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Making a fairytale inspired board game

It’s the time of year when we enjoy reading The Jolly Christmas Postman, doing Humpty Dumpty’s jigsaw, reading The Gingerbread Man’s annual and playing the hazardous board game that Little Red Riding Hood receives from Mr Wolf. After playing the game for what was at least the tenth time in a row we decided to make our own. We had such fun, it was a lovely way to spend an afternoon.

We drew our own board or you can use a template (we like these from Donna Young’s Homeschooling blog). Then the learning started as my daughter wrote all the numbers in order which was also a great exercise for practising handwriting. Once the board was numbered we got out our nursery rhyme and fairytale books and thought of actions (good and bad) that we could use for some of the numbers on the board. (It was interesting how gruesome my daughter wanted to make some of the actions which made me think about how dark some of the tales and rhymes are. She almost seemed to be relishing the characters’ misfortunes!). Like Little Red Riding Hood’s game my daughter wanted to colour the positive action squares pink and the negative action squares blue. It’s difficult to read them from the photo so here are the actions that we included;

Number 5: Burn your mouth on porridge. Go back to the start.

Number 7: Sail to 24 on the Owl and the Pussycat’s boat.

Number 10: The witch is dead. You are safe. Go to 17.

Number 14: Throw 6 to wake Snow White up.

Number 16: You burnt the hot cross buns. Miss a turn.

Number 18: Fall off the Billy Goats’ bridge. Miss a turn.

Number 21: The woodcutter cuts the wolf. Go to 25. (This was my daughter’s suggestion, she originally wanted to cut the wolf in half until I asked her how she would draw it!).

Number 26: You mended Humpty Dumpty. Move 3 places.

Number 28: Help Little Bo Peep find her sheep. Throw 3 to go.

Number 30: Chased by the big bad wolf. Run to 36.

Number 34: Fairy Godmother invites you to the ball. Go to 38.

Number 37: Get caught in a spider’s web. Throw 4 to get out.

Number 40: Poisoned apple. Throw a 3.

Number 44: Help Hansel and Gretel go home. Move on 2.

This was such a fun activity and my experience is that most children enjoy making their own board games. As well as ordering numbers and handwriting practice we enjoyed revisiting our favourite fairytales and nursery rhymes. In a classroom situation writing game rules also gives children practice in writing instructions. Playing board games also provides several learning experiences including counting, taking turns and learning to deal with winning or losing.

You can adapt this activity for many other stories. My daughter really enjoyed making her own board game, I’m sure this will be the first of many!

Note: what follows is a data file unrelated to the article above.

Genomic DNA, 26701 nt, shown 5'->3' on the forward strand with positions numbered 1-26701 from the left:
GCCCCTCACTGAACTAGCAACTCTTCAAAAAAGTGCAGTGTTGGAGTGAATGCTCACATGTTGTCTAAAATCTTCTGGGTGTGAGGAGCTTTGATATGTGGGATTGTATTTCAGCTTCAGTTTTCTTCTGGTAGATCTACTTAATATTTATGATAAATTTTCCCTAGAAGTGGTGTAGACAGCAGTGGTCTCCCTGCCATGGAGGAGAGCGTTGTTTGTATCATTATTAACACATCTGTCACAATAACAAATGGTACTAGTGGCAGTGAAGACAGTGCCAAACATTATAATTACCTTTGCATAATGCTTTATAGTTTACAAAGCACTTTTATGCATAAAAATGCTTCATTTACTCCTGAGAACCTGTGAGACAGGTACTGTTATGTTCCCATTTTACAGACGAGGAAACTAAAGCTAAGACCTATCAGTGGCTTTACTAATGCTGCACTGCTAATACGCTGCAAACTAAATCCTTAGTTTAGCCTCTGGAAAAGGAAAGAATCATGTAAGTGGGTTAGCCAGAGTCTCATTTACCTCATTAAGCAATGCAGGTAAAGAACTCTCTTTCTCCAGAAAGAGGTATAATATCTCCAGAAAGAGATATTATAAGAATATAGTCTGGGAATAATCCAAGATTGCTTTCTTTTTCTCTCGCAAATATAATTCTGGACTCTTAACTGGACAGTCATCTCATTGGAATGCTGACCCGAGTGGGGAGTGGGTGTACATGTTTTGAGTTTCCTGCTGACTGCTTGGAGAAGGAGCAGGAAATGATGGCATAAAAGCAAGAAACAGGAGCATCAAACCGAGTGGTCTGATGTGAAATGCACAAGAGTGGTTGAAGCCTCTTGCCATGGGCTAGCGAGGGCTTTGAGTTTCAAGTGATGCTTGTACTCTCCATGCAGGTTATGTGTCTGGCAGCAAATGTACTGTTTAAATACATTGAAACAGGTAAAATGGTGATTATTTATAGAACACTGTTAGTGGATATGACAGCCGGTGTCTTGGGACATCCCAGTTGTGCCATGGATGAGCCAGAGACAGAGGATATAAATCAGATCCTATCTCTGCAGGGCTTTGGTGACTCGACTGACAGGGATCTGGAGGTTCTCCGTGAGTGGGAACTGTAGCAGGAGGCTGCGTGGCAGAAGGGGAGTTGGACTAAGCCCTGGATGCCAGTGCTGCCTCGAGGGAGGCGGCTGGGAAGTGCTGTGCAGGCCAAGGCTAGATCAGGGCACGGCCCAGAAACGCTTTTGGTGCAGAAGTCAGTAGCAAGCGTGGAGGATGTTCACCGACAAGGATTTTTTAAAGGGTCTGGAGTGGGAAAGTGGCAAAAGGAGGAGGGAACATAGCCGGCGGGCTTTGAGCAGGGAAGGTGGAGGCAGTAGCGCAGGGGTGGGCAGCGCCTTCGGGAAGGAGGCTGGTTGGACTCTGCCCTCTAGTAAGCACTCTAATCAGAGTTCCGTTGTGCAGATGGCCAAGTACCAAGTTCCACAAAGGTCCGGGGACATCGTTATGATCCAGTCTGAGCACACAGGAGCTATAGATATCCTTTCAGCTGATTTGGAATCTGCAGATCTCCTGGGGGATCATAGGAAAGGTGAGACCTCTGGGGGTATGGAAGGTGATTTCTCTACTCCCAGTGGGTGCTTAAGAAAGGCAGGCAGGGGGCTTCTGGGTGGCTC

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14 responses to “Making a fairytale inspired board game”


  1. Charlie Walker avatar

    That is a brilliant idea! I can see us doing this, and I think we might use the idea as part of the kids Creative Homework projects too.

    Thanks for sharing to my blog linky, I’m pinning and tweeting this for you now. xx


    1. Catherine avatar

      Thank you! We made our game in an afternoon but it could be an ongoing project too.


  2. Candace avatar

    Really love this idea and looks such fun.


    1. Catherine avatar

      It was a fun activity 🙂


  3. Liz avatar

    This is such a great idea! I’d love to do this in the classroom during an author study. Thank you!


    1. Catherine avatar

      It’s a great classroom activity 🙂


  4. Dominique Simpson avatar

    What a super cute idea, I bet you all had loads of fun thinking up the consequences!


    1. Catherine avatar

      We had a lot of fun, some of the actions my daughter wanted to include were a lot more gruesome than the ones we ended up with!


  5. Single Mother Ahoy avatar

    I love this ! What a fantastic idea! Thanks for linking up with #WeekendBlogHop!


    1. Catherine avatar

      We had a lot of fun making it 🙂


  6. Yet Another Blogging Mummy!!! avatar

    yes my boys like making their own games too #weekendbloghop


    1. Catherine avatar

      I’ve often made board games in the classroom. It’s a fun activity which hides lots of learning 🙂


  7. Zoe avatar

    This is so lovely!


    1. Catherine avatar

      Thank you! We had a lot of fun making it 🙂

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